Having recently moved to South Florida from Michigan, Michael Finney is diplomatically reluctant to pick a favorite part of Miami, saying the whole place has wowed him.
This summer, when former executives of Facebook, Google, eBay and other hyper-growth companies formed a global “city” based in Miami with everything a tech startup needs to scale internationally, they were missing one key element: the money.
For the first time, the county’s economic development group combined its annual meeting with its key ceremony, providing insights into the companies it helped expand or move to Miami-Dade.
The City of Miami submitted a bid to become home to Amazon’s second headquarters, with the help of the University of Miami.
South Florida has submitted its proposal to lure Amazon’s highly coveted second headquarters, along with potentially hundreds of North American cities and metropolitan areas competing for the e-commerce gorilla’s $5 billion campus.
Miami- Dade County continues to maintain a low unemployment rate, experiencing a 0.3 percentage point decrease from August 2017. Even with “weathering” Hurricane Irma, Miami-Dade County’s 4.6 unemployment rate is the lowest since the 2008 recession, highlighting the county’s resiliency.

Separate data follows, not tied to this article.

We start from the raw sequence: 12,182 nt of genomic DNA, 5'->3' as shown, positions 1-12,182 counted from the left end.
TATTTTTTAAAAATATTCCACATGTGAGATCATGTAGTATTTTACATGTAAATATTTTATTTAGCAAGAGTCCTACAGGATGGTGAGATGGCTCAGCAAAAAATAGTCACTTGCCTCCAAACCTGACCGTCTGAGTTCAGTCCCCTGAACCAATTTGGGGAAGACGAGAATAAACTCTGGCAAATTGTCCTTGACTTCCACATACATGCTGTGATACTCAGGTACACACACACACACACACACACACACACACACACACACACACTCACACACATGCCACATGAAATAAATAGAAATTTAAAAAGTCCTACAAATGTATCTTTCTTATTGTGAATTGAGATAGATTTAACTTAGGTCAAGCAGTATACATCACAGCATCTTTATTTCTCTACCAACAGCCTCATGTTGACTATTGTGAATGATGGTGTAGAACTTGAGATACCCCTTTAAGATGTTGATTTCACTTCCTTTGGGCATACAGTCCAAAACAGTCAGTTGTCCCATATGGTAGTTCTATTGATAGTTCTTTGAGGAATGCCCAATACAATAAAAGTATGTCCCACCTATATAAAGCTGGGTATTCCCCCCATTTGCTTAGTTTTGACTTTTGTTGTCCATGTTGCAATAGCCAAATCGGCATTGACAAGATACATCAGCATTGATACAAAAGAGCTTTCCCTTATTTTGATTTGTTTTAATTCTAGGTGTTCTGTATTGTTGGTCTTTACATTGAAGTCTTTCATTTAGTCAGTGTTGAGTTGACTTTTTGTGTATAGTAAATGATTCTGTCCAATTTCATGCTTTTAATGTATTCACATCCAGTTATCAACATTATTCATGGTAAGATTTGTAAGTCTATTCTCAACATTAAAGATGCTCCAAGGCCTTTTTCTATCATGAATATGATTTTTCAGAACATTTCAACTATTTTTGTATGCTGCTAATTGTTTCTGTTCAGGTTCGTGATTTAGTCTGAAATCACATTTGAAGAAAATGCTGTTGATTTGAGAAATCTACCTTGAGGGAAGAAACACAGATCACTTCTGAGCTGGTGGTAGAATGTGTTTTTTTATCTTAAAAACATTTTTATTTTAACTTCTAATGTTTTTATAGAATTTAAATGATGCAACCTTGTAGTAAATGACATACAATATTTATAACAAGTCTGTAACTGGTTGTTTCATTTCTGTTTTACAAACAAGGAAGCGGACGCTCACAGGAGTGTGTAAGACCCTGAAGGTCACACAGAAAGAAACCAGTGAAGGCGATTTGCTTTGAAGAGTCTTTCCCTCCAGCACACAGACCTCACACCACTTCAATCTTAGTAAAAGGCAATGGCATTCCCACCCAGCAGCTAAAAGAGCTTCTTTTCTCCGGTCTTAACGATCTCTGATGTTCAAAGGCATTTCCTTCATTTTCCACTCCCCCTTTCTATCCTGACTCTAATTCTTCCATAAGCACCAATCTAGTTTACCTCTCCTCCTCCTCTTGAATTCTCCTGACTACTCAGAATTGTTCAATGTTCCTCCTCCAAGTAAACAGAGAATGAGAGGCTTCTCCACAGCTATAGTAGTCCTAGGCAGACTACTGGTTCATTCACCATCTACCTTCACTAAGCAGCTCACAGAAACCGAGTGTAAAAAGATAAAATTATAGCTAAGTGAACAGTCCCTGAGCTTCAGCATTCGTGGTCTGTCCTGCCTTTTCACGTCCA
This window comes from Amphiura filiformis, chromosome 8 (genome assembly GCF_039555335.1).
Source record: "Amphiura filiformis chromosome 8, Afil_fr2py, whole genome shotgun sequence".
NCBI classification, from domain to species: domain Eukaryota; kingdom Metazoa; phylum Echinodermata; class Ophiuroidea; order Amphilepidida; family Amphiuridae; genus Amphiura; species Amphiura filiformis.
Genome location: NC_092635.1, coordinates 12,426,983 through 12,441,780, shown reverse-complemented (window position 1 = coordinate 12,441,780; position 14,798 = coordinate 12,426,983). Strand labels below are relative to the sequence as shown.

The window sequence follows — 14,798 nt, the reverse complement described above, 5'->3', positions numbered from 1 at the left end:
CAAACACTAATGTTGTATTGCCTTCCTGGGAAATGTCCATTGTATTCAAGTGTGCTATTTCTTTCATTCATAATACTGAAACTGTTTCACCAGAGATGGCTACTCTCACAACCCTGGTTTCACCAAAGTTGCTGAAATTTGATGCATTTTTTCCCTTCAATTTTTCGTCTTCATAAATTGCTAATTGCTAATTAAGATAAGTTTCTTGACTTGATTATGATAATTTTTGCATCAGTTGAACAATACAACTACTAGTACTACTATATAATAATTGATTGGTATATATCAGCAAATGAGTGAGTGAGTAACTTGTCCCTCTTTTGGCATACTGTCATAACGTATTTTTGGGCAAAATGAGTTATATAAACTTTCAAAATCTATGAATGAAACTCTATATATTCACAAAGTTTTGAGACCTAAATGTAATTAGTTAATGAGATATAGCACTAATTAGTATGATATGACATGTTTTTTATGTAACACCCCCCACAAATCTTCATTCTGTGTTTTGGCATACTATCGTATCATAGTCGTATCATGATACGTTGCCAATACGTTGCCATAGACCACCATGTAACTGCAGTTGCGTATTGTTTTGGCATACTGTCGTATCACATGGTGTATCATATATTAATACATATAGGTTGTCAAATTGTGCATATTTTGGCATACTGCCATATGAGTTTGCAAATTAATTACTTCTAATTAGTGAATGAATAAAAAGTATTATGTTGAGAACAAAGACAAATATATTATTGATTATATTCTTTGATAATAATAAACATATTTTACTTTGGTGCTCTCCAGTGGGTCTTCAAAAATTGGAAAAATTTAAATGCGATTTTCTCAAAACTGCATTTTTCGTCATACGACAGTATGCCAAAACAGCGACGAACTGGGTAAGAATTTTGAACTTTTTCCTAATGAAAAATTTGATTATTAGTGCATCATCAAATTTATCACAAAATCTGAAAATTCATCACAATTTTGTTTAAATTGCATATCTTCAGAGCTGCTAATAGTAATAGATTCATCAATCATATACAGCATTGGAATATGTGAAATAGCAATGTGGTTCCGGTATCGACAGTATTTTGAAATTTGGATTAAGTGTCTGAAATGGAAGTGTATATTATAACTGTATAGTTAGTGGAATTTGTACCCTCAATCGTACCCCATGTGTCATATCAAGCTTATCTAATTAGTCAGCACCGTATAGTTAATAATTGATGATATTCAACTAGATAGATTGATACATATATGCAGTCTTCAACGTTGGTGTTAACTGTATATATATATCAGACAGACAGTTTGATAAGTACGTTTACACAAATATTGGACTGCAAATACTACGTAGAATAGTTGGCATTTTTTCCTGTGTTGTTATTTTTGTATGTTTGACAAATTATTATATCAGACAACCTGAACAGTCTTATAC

If there is going to be an Irma Effect, it hasn’t shown up in the South Florida and state unemployment numbers — except in one county.
El Beacon Council de Miami y el municipio mismo, lideraron el proceso de desarrollar el pliego de peticiones que lanzó Amazon para la ciudad que quisiera participar en la competencia.
The Beacon Council recently introduced Michael Finney as its new President & CEO of the organization, as it looks to continue building Miami into an economic powerhouse.
The Miami-Dade Beacon Council is a public-private partnership to promote economic development. Its primary focus is to foster activity that creates jobs and increases business growth.